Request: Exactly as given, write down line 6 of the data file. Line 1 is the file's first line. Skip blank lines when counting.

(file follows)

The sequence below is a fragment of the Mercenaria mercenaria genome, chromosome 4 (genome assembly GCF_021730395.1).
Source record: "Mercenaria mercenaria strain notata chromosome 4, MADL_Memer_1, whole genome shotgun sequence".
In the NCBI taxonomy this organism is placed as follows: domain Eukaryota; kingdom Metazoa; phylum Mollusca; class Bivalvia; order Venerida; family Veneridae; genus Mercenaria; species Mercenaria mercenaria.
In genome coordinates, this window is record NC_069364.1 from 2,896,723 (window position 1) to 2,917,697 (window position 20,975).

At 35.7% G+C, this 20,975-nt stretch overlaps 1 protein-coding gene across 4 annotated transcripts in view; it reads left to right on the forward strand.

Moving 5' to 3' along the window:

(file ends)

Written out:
Moving 5' to 3' along the window: